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Work has now begun on the renovation that will make it possible for 7-year-old McKenzie Harris to return home following a devastating accident that left her quadriplegic, thanks in large part to the generosity of the Ron and Don Nation. (Kim Shepard/KIRO Radio)

Update: Work begins to bring McKenzie home

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Work has now begun on the renovation that will make it possible for 7-year-old McKenzie Harris to return home following a devastating accident that left her quadriplegic. And it wouldn't be possible without the generosity of the Ron and Don Nation.

We've been following the story of McKenzie and her family ever since the New Year's Day crash near their Eatonville home that seriously injured her parents Sara and Doug Harris and her 3-year-old brother Wyatt. McKenzie remains in a hospital bed, quadriplegic and reliant on a ventilator to breath.

She's been at Seattle Children's Hospital for more than three months now and although her recovery will take years, doctors say McKenzie will be ready to go home soon. So, General Contractor Chris Menard says they're working hard to make the Harris home ready for her.

About 30 people are expected to help with demolition this weekend, including a team of Pierce County Firefighters. Most of the items needed for the renovation have been donated, including an elevator and elevator installation, a walk-in shower for McKenzie, contractor and architectural services.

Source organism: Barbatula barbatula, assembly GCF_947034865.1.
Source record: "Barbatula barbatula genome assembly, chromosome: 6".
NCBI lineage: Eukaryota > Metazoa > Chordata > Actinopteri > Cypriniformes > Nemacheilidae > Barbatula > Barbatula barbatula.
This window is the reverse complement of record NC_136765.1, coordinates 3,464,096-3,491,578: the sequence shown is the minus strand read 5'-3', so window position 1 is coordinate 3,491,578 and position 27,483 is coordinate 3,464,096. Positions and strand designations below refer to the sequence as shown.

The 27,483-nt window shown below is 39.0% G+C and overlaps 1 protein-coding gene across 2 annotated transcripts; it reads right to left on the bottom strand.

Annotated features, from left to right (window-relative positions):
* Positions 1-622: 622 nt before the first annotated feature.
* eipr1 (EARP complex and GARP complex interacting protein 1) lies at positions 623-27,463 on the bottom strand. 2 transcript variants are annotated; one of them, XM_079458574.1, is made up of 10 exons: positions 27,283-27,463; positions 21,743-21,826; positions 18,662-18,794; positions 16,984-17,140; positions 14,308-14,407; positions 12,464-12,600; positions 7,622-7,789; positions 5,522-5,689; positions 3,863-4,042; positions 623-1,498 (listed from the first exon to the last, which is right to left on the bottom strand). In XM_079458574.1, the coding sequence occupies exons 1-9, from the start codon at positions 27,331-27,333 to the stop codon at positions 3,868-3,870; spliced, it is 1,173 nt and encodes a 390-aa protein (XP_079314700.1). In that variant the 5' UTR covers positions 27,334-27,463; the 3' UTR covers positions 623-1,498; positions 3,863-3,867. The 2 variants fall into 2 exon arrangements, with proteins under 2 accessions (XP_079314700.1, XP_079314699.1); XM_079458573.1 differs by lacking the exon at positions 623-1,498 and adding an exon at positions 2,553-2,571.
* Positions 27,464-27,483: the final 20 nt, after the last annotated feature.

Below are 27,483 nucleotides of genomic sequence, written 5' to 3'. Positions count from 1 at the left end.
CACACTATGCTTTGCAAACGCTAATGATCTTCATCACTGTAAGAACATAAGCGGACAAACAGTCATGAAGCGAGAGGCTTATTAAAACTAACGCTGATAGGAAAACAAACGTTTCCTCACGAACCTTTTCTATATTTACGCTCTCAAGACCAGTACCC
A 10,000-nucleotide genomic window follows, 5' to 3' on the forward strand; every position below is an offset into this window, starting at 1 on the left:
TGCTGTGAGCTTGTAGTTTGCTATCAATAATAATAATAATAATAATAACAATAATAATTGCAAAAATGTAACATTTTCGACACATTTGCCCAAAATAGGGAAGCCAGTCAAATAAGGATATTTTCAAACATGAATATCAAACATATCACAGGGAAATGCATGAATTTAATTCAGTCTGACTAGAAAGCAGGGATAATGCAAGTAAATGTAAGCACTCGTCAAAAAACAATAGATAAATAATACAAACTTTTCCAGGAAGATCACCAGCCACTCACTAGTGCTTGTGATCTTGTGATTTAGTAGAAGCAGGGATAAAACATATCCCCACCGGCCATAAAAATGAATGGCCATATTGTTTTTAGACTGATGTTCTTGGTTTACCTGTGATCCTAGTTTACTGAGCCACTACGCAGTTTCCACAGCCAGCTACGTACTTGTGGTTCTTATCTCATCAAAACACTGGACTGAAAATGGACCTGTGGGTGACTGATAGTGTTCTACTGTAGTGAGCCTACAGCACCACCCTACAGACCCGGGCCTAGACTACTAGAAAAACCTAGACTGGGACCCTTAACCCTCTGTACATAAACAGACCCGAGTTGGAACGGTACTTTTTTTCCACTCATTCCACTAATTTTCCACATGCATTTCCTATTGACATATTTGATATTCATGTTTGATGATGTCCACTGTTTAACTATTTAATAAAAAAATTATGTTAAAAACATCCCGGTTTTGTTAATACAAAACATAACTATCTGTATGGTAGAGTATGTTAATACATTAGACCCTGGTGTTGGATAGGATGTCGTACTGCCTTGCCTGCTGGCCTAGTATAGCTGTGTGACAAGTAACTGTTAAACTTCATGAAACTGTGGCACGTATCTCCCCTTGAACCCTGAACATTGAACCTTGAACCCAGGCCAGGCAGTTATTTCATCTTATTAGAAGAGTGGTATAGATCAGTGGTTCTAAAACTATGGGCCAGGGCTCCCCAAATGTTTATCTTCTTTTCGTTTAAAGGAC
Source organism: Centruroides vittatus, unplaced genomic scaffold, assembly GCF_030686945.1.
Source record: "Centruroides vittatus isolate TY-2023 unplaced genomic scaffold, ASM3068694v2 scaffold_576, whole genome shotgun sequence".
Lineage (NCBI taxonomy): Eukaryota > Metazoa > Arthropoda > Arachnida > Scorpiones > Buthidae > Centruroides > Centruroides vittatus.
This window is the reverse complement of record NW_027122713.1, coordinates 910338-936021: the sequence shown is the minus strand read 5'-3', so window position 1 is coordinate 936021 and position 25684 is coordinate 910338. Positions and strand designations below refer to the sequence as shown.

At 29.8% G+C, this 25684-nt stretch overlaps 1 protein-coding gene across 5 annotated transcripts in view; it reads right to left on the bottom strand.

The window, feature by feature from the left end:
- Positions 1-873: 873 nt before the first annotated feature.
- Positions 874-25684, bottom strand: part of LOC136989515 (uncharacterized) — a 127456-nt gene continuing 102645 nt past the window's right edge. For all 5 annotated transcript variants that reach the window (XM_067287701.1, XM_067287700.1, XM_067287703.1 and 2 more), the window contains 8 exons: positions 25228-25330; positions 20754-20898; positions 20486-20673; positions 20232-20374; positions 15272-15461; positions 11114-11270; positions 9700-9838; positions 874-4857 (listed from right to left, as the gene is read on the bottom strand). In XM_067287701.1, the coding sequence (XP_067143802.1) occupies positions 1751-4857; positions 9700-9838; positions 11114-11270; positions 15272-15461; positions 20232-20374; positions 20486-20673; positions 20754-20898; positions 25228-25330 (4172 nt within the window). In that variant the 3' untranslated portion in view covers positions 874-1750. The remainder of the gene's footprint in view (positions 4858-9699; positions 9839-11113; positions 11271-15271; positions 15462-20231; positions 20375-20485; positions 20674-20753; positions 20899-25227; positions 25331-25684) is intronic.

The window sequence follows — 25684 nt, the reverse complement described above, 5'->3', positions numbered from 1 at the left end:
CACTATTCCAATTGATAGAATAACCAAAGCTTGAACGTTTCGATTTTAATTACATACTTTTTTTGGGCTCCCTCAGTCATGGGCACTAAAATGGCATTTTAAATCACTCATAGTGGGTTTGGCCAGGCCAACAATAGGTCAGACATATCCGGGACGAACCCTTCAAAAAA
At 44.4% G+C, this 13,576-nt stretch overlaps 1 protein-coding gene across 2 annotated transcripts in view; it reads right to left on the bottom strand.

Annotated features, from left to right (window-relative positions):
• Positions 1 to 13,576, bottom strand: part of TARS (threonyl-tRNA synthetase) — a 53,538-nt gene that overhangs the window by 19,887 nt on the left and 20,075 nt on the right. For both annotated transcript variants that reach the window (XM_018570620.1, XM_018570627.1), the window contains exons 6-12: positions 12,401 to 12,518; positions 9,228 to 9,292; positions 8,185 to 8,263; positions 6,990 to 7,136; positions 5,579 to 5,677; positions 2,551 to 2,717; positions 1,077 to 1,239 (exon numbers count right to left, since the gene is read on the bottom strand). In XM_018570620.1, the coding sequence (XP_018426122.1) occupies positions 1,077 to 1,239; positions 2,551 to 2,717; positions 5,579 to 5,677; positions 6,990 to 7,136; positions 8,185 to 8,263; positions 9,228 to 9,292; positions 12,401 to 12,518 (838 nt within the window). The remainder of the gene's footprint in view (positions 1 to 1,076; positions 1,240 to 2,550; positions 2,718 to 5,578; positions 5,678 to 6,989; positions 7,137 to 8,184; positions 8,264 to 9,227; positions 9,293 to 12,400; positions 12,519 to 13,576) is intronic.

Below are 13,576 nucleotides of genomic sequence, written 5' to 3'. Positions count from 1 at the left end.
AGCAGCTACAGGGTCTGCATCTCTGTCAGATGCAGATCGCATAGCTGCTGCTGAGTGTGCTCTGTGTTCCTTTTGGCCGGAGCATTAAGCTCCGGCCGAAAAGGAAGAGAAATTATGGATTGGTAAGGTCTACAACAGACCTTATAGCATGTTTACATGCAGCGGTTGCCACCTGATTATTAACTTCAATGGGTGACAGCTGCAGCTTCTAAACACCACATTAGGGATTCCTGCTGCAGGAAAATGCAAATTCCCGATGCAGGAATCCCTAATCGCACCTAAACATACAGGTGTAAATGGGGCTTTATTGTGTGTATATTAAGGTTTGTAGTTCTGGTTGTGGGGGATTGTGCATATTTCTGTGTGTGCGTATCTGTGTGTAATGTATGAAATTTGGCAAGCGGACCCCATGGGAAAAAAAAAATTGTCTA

They've got the manpower, they've got most of the supplies, and Chris says they're trying to make sure McKenzie doesn't have to spend any more time in the hospital than necessary.

As for McKenzie, it's two steps forward and one step back in her recovery. Doug, Sara, and Sara's parents are learning how to take care of McKenzie when she comes home. Doug says the ladies seem to be a little better at it than the guys right now.

Doug admits he's worried about how they'll get McKenzie home from the hospital, and take her to and from doctor's appointments. They haven't yet been able to secure a van than can accommodate his daughter.

But, he's trying to focus on the positive, like when his little girl asks her dad to take her to school each day in the hospital - so she can show off her new skills with her motorized wheelchair.

Kim Shepard, KIRO Radio Reporter
Kim Shepard is a news anchor and reporter for KIRO Radio and the office optimist. She's energetic, quick to laugh and has a positive outlook on life.
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